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Re: st: Some kind of count or tabulation?


From   adiallo5@worldbank.org
To   statalist@hsphsun2.harvard.edu
Subject   Re: st: Some kind of count or tabulation?
Date   Fri, 6 Jan 2006 17:37:19 -0500

Nick wrote:
> You could also
count occurrences != ".".
I think an if condition my apply here.

More generally, I do not fully understand what Barley wants.
If the goal is to see the number of missings, then nmissing and
npresent can do the job.

If he wants to count the number of missings by other characteristics,
he cant also use "nmissing if...".

But if we wants some other summary statistics (?), then the suggestions
of Nick, Scott, Sven and others are fine. He can then use summarize,
tabstat or tablemat to get where he wants.

Apology if I got it all wrong.

Warmest regards,

Amadou.



-----------------------------



Nick J. Cox wrote:

I certainly and Scott probably overlooked the fact that
you were using "." as a personal code for missing.
By and large, Stata commands do not treat "." as meaning
missing. The main, and perhaps only, exception is -destring-,
which is working on the assumption that a string variable
is really a numeric variable trapped in a string body.
(-compare- used to be another exception.)

It follows that counting missings, whether using -egen- or my
more direct approach, won't work for you until you re-code
"." as "", hence Svend's suggestion. Otherwise, Scott's and Svend's
suggestions are suggesting complementary -egen- functions.

I can't explain why Scott's and my suggestions give
different results unless you have other variables that
are not captured by -Var*-. I used -*- as a wildcard,
not -Var*-.

In your code, the -sort- and the -by:- do no harm
but are completely irrelevant. It would be easier to
count "." rather than cycle through all the other
values. With your previous set-up,

gen nperiod = 0
foreach v of var Var* {
replace nperiod = nperiod + (`v' == ".")
}

gives you a count of period missings, after which

gen allpresent = nperiod == 0

gives what I think you want. You could also
count occurrences != ".".

For this and other reasons, -foreach- and -forval-
are strongly recommended. The usual searches
point to tutorials on those constructs.

Nick
n.j.cox

(much editing in this digest)

barleywater is using Stata 8.2, and asked

> My data set looks like this:
>
> obs Var1 Var2 Var3 Var(nth)
> 1 jacn clstr lnreg pval
> 2 bstr . lgreg nopval
> 3 . rct . nopval
> 4 jacn clstr anova .

> I want to find out how many observations contained all the variables.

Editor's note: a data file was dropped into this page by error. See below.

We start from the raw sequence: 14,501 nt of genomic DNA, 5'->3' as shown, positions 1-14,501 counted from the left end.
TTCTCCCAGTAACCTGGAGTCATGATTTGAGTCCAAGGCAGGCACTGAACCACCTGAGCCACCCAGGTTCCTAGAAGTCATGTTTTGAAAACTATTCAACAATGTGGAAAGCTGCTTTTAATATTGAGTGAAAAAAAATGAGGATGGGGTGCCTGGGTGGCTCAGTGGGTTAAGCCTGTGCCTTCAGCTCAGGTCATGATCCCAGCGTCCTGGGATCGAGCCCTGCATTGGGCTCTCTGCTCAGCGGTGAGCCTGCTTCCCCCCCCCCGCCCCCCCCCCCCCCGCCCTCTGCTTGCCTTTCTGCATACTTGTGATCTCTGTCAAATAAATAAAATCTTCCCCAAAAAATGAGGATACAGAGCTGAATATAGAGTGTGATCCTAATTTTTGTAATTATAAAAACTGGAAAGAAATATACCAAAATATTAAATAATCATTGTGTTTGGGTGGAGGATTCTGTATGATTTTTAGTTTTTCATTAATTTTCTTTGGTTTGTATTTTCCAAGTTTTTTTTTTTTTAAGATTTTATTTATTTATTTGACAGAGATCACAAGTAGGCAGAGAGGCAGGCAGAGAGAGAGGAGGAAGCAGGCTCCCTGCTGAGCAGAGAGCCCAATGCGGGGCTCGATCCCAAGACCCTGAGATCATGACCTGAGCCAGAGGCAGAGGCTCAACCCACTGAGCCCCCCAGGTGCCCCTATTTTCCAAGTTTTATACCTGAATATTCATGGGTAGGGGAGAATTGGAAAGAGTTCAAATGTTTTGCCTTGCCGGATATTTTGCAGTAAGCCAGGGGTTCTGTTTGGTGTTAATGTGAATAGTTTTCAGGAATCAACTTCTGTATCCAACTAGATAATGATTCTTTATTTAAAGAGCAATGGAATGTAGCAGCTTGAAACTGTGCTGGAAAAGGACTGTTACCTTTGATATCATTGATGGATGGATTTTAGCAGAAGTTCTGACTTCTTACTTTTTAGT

> In this example, only the first observation contained all the
variables.

Scott Merryman suggested

> egen all_var = rmiss(Var*)
>
> count if all_var == 0

Nick Cox commented

> It can also be done without generating a new variable.

> unab var : *
> local var : subinstr local var " " ",", all
> count if !mi(`var')

barleywater replied

> I understand what Scott tried to do but looking at his commands made
> me realised that perhaps he, and by extension also Nick too,
> misunderstood my question, which could be better expressed.
> I have less understanding of Nick's commands which use macros
> (afraid my Stata fluency doesn't go that far yet).
>
> However, running Scott's command and Nick's showed a
> difference of 1,
> e.g. Scott's would return a value of 78 whilst Nick's 77.
> I am not sure why that is the case. But
> neither was what I was looking for.
> Here's what I did to get what i want.
>
> gen dumvar1=.
> gen dumvar2=.
> .
> .
> .
> sort var1
> by var1: replace dumvar1 = 1 if var1 == "jacn"
> by var1: replace dumvar1 = 1 if var1 == "bstr"
> sort dumvar1
> replace dumvar1 = 0 if dumvar1==.
> .
> .
> .
> sort var2
> by var2: replace dumvar2 = 1 if var2 == "clstr"
> by var2: replace dumvar2 = 1 if var2 == "rct"
> by var2: replace dumvar2 = 1 if var2 == "xovr"
> sort dumvar2
> replace dumvar1 = 0 if dumvar1==.
> .
> .
> gen total = var1 + var2 +...
> sort total
> l obs total
>
> but...
>
> 1. not elegant (not a problem since it does the job)
> 2. it loses the information the variables conveyed by
> replacing with 1's
> (not ideal)
>
> I would appreciate further help/advice to shorten the do-file
> if possible (i think it needed -foreach val- at the beginning).

Svend Juul suggested

> I understand that your var1-varn are string variables. For strings,
> the missing value typically is a blank, not a period, so I would
> first:

> foreach V of varlist var1-varn {
> replace `V' = "" if `V' == "."
> }

> If you feel unsecure about the above construct, you might instead
give
> as many -replace- commands as you have variables:
>
> replace var1="" if var1=="."
> ...

> Now you can use egen's -robs()- function with the -strok- option:
>
> egen nonmiss = robs(var1-varn) , strok

> In Stata 9 the -robs()- function got the more telling name
-rownonmiss()-.

> Now, the variable -nonmiss- tells the number of nonmissing (i.e.
> non-blank) values for each observation.

barleywater replied

> Your -egen- suggestion worked. Earlier on, at the
stage of inputting the data, I indeed used many

> replace var if ...

> in a do-file to replace blanks with a period before running my
> small do-file to count but I appreciate your -foreach- help
suggestion.



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